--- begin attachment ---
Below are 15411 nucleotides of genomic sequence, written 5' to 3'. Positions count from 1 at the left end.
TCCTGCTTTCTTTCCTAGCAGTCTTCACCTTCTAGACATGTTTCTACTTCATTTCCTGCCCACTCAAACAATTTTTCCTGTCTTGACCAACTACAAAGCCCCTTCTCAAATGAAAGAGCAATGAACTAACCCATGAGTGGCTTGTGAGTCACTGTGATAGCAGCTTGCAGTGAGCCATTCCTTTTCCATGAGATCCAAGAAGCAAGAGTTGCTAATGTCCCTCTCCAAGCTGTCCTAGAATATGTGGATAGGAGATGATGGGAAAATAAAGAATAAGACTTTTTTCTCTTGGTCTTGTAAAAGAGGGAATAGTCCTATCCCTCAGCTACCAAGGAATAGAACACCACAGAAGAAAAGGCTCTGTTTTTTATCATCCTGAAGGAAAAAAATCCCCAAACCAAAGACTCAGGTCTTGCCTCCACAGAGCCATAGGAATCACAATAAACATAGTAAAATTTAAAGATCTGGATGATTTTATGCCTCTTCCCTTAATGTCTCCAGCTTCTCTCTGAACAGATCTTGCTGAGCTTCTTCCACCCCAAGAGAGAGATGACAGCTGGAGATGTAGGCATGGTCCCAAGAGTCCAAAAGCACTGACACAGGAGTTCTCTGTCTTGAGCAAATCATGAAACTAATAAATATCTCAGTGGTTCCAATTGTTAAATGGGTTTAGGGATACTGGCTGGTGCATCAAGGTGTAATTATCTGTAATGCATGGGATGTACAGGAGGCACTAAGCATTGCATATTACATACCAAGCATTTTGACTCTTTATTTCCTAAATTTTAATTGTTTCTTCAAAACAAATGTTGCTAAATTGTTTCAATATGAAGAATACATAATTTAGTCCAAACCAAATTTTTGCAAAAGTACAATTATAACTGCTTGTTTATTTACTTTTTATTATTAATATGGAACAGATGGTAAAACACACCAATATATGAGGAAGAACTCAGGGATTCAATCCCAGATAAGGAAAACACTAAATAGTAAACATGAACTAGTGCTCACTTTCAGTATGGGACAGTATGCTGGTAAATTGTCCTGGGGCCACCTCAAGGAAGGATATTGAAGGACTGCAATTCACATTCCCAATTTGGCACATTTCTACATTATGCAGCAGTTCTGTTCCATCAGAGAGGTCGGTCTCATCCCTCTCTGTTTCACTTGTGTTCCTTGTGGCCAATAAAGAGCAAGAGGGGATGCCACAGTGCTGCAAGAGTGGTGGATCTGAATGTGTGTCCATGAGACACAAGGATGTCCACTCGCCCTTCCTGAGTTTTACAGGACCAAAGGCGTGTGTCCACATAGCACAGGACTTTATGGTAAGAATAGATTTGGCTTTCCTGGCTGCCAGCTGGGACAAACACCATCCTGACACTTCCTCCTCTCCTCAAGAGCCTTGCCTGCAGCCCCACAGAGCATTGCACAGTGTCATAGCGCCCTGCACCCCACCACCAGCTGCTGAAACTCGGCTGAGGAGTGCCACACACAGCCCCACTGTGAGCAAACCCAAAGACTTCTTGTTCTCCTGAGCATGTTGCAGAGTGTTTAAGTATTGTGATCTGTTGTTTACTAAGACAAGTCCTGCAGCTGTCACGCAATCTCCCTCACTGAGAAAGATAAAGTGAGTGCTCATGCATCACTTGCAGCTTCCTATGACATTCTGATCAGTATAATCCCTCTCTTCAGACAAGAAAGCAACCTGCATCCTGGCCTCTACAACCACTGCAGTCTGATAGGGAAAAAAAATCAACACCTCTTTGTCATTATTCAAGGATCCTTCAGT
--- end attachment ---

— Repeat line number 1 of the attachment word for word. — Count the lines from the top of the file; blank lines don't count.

Below are 15411 nucleotides of genomic sequence, written 5' to 3'. Positions count from 1 at the left end.